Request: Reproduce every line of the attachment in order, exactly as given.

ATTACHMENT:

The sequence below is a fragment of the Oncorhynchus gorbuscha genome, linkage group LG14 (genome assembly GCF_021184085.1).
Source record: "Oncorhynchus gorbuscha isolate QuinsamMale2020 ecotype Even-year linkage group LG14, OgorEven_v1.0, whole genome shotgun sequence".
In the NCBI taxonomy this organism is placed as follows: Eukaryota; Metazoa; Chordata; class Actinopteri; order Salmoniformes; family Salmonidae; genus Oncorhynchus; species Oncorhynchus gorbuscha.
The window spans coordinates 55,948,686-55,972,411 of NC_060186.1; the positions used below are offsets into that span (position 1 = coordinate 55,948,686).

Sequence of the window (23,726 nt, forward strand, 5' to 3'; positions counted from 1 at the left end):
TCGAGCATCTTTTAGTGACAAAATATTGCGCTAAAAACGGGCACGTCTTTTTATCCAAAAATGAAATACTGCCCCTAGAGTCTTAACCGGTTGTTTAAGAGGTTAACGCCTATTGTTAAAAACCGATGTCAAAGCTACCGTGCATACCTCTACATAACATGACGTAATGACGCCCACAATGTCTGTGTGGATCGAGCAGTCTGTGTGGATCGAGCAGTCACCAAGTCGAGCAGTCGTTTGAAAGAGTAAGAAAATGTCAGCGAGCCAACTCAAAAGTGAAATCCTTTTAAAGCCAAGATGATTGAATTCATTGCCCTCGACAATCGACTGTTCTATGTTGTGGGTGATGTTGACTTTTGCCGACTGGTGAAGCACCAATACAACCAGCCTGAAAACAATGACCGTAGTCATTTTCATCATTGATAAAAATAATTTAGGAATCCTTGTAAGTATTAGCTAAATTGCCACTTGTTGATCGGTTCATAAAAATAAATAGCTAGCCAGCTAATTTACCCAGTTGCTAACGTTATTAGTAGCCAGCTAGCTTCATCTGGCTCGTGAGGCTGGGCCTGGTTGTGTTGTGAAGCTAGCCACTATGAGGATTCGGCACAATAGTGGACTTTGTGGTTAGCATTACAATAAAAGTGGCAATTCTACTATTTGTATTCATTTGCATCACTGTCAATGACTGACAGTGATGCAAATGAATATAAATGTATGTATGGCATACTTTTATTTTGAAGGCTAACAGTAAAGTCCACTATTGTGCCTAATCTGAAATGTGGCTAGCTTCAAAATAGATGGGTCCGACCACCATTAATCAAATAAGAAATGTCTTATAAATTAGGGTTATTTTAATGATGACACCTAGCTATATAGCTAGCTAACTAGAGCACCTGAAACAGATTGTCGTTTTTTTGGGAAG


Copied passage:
The sequence below is a fragment of the Oncorhynchus gorbuscha genome, linkage group LG14 (genome assembly GCF_021184085.1).
Source record: "Oncorhynchus gorbuscha isolate QuinsamMale2020 ecotype Even-year linkage group LG14, OgorEven_v1.0, whole genome shotgun sequence".
In the NCBI taxonomy this organism is placed as follows: Eukaryota; Metazoa; Chordata; class Actinopteri; order Salmoniformes; family Salmonidae; genus Oncorhynchus; species Oncorhynchus gorbuscha.
The window spans coordinates 55,948,686-55,972,411 of NC_060186.1; the positions used below are offsets into that span (position 1 = coordinate 55,948,686).

Sequence of the window (23,726 nt, forward strand, 5' to 3'; positions counted from 1 at the left end):
TCGAGCATCTTTTAGTGACAAAATATTGCGCTAAAAACGGGCACGTCTTTTTATCCAAAAATGAAATACTGCCCCTAGAGTCTTAACCGGTTGTTTAAGAGGTTAACGCCTATTGTTAAAAACCGATGTCAAAGCTACCGTGCATACCTCTACATAACATGACGTAATGACGCCCACAATGTCTGTGTGGATCGAGCAGTCTGTGTGGATCGAGCAGTCACCAAGTCGAGCAGTCGTTTGAAAGAGTAAGAAAATGTCAGCGAGCCAACTCAAAAGTGAAATCCTTTTAAAGCCAAGATGATTGAATTCATTGCCCTCGACAATCGACTGTTCTATGTTGTGGGTGATGTTGACTTTTGCCGACTGGTGAAGCACCAATACAACCAGCCTGAAAACAATGACCGTAGTCATTTTCATCATTGATAAAAATAATTTAGGAATCCTTGTAAGTATTAGCTAAATTGCCACTTGTTGATCGGTTCATAAAAATAAATAGCTAGCCAGCTAATTTACCCAGTTGCTAACGTTATTAGTAGCCAGCTAGCTTCATCTGGCTCGTGAGGCTGGGCCTGGTTGTGTTGTGAAGCTAGCCACTATGAGGATTCGGCACAATAGTGGACTTTGTGGTTAGCATTACAATAAAAGTGGCAATTCTACTATTTGTATTCATTTGCATCACTGTCAATGACTGACAGTGATGCAAATGAATATAAATGTATGTATGGCATACTTTTATTTTGAAGGCTAACAGTAAAGTCCACTATTGTGCCTAATCTGAAATGTGGCTAGCTTCAAAATAGATGGGTCCGACCACCATTAATCAAATAAGAAATGTCTTATAAATTAGGGTTATTTTAATGATGACACCTAGCTATATAGCTAGCTAACTAGAGCACCTGAAACAGATTGTCGTTTTTTTGGGAAG